From Gosset St, we moved to Sonning Buildings on the Boundary Estate where we had more room and it was much better. In Gosset St, we slept in one room, my mum and dad and the four of us children. In bed, two of us slept one way and two the other. On Fridays, we used to get out the bath and all have a wash. My father used to help my mother, bathing us with the same water – that’s how it was then.
After I left school at fourteen, I worked as a machinist in a factory in Fournier St making ladieswear. The manager was a nice young bloke but it was hard work. If you talked, they said, ‘Stop talking and get on with your work.’
I belonged to the Brady Club in Hanbury St. We were kept separate and the boys’ club was round the corner somewhere, yet they used to come on their bikes to meet us and take us home on the crossbar. We only got together on Sunday nights when they had dancing.
I met my husband, David, after the war and we married when I was twenty-seven. He was a gunner and he had been in the army for six years, fighting. He was wounded, he went deaf from the gunfire and he got dysentry, but he never had a penny in compensation or a war pension, just a basic state pension.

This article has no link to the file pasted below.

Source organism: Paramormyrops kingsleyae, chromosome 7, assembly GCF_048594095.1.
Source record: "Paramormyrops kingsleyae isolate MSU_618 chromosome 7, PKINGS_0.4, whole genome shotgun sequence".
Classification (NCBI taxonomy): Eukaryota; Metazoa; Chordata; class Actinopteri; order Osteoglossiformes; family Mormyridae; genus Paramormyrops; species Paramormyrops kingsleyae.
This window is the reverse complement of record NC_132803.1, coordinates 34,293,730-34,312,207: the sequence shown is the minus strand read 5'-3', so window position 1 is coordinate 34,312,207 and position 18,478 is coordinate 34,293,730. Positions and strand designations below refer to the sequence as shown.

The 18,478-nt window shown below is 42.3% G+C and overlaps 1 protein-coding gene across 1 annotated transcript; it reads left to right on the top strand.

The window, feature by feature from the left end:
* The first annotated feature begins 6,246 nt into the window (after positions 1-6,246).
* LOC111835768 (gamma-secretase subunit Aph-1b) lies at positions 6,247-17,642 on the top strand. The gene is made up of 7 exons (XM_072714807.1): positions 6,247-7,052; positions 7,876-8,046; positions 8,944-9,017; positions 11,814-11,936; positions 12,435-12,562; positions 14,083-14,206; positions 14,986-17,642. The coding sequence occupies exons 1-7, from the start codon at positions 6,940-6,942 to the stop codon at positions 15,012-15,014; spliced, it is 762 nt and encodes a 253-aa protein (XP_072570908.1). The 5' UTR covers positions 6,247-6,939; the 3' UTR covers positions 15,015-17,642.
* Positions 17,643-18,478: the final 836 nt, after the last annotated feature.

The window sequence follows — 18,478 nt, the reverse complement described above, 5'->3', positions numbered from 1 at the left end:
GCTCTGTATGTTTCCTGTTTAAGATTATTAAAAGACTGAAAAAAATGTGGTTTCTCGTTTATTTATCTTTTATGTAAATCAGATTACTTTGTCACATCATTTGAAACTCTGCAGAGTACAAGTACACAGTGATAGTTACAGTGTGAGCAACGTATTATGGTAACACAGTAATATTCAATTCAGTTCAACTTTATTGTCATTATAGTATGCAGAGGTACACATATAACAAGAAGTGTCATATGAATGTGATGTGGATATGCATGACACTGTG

David was a tailor in ladies tailoring, he didn’t want to be one but in those days you did what your parents told you. So when I got married, I helped my husband as a machinist because his family had a factory. At first, we lived with my mother-in-law in Old Montague St because we couldn’t afford a place of our own.
At last, when my son Alan was three, we moved here to Wembley. I missed the East End but I got used to it here, all these houses were brand new and inhabited by newly-weds from wealthy Jewish families – although we weren’t in that category. They all started having babies, and I had my second son Anthony and my daughter Shelley. The grandparents used to come to visit and bring expensive toys and, as the gardens were open, the children ran into each others’ gardens, saying ‘This is was what my grandma and pa brought me!’ My kids weren’t jealous, they just used to say, ‘Bubba and Nanny are poor.’
Joey never left home, he lived with my mother in Sonning Buildings and they used to come here to visit at weekends. He was lovely little kid, he was the only one of us that wasn’t ginger, he was blond. He never had a proper job, only odd jobs. It was very difficult, but my mother never put him in an institution like a lot of people did in those days. He was always unwell, with chest problems, yet he was always chatty speaking to everyone. He was very interested in Politics and always talking about Money and the Country. Joey and me used to go to the cinema in Hoxton together to see Dick Powell and Ingrid Bergman films. We saw Gone With The Wind and came out crying.”
Milly is on the left and her sister Leah on the right of this family group from the twenties
Milly is in the centre, Leah on the right and Maurice on the left of this family group
Joseph is in the centre, Milly on the left, Leah at the top and Maurice on the right
Milly as a young woman
Milly and her husband David Abrahams, as photographed by Boris of Whitechapel
Milly Abrahams, Dressmaker
Portraits copyright © Martin Usborne